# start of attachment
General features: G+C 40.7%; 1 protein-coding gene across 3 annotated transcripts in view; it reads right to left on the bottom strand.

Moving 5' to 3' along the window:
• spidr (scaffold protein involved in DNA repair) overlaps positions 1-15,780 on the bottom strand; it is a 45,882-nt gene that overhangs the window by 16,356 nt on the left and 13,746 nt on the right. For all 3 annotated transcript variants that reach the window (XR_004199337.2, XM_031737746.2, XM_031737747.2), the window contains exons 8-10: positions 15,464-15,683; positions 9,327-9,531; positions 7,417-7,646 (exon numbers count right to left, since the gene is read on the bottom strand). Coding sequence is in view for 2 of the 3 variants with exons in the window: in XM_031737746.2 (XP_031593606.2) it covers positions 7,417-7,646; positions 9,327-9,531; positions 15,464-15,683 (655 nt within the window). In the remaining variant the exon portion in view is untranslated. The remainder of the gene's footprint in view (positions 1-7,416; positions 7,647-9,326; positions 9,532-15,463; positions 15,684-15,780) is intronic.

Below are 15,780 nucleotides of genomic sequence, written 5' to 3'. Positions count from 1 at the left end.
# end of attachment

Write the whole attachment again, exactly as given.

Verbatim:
General features: G+C 40.7%; 1 protein-coding gene across 3 annotated transcripts in view; it reads right to left on the bottom strand.

Moving 5' to 3' along the window:
• spidr (scaffold protein involved in DNA repair) overlaps positions 1-15,780 on the bottom strand; it is a 45,882-nt gene that overhangs the window by 16,356 nt on the left and 13,746 nt on the right. For all 3 annotated transcript variants that reach the window (XR_004199337.2, XM_031737746.2, XM_031737747.2), the window contains exons 8-10: positions 15,464-15,683; positions 9,327-9,531; positions 7,417-7,646 (exon numbers count right to left, since the gene is read on the bottom strand). Coding sequence is in view for 2 of the 3 variants with exons in the window: in XM_031737746.2 (XP_031593606.2) it covers positions 7,417-7,646; positions 9,327-9,531; positions 15,464-15,683 (655 nt within the window). In the remaining variant the exon portion in view is untranslated. The remainder of the gene's footprint in view (positions 1-7,416; positions 7,647-9,326; positions 9,532-15,463; positions 15,684-15,780) is intronic.

Below are 15,780 nucleotides of genomic sequence, written 5' to 3'. Positions count from 1 at the left end.